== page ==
Daily Links for Wednesday, December 16, 2009

Standards

Netherlands helps Denmark with open IT
The Industry Standard

The Dutch government has provided Denmark with information regarding the Dutch national plan Heemskerk for open government IT.

In Denmark, there is heated debate about the approach for open IT usage by the government. One of the obstacles is the open file format for mandatory use by the government and government organizations. ODF (Open Document Format) and OOXML (Open Office XML), originally developed by Microsoft, are the candidates for use.

Open Source

IBM Sala de Prensa – 2009-12-15 IBM presenta en Madrid el Open Company Center
IBM

IBM (NYSE:IBM) ha presentado en Madrid el Open Company Center. Se trata de un centro de prueba, ubicado en el IBM Forum, donde clientes y socios comerciales de la Compañía podrán experimentar con diferentes alternativas de sistemas de escritorio independientes y de arquitectura abierta.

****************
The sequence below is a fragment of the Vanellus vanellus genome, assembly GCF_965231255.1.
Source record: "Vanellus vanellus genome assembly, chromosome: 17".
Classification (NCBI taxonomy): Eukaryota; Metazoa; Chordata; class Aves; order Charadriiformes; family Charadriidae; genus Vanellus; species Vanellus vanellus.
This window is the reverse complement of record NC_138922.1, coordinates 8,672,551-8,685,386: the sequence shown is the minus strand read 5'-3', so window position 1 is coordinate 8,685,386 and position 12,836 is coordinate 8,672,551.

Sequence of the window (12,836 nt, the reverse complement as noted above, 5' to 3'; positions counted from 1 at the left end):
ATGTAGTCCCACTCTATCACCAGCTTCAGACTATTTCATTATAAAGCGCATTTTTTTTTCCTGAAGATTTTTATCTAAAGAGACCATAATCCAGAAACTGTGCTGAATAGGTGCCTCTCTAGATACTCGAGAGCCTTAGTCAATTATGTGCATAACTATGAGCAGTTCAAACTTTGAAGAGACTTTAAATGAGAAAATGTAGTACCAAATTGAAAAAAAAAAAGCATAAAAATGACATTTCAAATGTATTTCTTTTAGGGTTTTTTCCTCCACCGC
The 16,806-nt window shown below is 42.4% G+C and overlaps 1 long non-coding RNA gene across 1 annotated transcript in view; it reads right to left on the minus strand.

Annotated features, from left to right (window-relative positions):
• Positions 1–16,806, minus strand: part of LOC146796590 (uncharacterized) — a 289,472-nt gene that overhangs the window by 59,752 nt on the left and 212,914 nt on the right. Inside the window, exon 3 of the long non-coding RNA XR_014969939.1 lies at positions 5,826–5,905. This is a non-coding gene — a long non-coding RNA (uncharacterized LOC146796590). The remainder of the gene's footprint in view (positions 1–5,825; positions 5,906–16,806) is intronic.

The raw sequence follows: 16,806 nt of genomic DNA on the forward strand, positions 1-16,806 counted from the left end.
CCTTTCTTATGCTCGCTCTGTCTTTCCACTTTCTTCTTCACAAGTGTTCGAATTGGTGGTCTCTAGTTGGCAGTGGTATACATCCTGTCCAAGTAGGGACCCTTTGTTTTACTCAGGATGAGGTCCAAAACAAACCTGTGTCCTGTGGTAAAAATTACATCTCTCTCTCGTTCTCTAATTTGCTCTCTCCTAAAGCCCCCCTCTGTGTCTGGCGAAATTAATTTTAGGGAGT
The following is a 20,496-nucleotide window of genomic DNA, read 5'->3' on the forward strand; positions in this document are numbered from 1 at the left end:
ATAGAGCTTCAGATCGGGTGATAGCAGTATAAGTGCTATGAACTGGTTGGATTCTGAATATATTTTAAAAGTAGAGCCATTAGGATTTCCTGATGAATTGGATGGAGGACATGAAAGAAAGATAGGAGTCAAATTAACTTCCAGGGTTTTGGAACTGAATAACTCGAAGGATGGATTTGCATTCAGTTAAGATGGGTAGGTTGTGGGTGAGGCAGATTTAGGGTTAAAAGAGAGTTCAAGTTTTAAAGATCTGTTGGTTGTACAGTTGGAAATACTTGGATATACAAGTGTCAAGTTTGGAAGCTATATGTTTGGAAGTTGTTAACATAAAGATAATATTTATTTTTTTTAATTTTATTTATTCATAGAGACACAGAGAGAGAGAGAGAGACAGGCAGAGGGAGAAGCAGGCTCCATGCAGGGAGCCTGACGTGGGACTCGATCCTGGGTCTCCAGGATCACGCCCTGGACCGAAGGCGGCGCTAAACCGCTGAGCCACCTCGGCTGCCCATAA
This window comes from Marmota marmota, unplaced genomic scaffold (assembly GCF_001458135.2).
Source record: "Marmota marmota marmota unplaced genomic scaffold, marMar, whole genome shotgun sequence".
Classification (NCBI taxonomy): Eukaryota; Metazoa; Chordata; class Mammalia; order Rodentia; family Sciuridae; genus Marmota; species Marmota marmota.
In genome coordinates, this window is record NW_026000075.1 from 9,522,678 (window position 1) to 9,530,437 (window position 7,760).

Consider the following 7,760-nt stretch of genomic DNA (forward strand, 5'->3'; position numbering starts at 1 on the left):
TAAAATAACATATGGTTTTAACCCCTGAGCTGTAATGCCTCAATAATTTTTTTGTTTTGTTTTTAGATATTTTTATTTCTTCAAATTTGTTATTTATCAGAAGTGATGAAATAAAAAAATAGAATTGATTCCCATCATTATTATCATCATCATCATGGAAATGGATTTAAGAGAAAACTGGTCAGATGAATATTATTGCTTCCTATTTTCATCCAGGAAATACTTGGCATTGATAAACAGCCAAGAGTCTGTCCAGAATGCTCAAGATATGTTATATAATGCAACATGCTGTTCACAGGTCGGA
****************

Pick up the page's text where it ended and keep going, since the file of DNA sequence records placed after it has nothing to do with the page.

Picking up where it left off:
Open Source Group Sues Consumer Electronics Companies
InformationWeek / Antone Gonsalves

Best Buy, Samsung, Westinghouse, JVC and 10 other consumer electronics companies were named Monday in a lawsuit accusing the companies of license infringement in the use of open source software.

The Software Freedom Law Center filed the suit in federal court in New York on behalf of the Software Freedom Conservancy. The latter group claims the defendants sold products containing its BusyBox application in violation of the terms of the software’s license, the GNU General Public License version 2. The GNU GPL v2 governs the use of many open source technologies.


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One Response to Daily Links for Wednesday, December 16, 2009

  1. Chris Ward says:

    I was recently alerted to another case which would benefit from Open Standards, and that is “Authoring software for Interactive Whiteboards”.

    Apparently the IWB manufacturers tend to bundle software for producing teaching material which will work with ‘their’ whiteboard, but it comes with a prohibition on using the teaching material with ‘competitive’ whiteboards.

    Understandable commercially, maybe, but irritating to teachers who are then left without the ability to reuse their own work as the display technology marches on. ISO26300 is possibly a partial answer, and there should be a market for products based on that.

    So what do we need, to address this (and other) opportunities in the ‘education’ market sector ?

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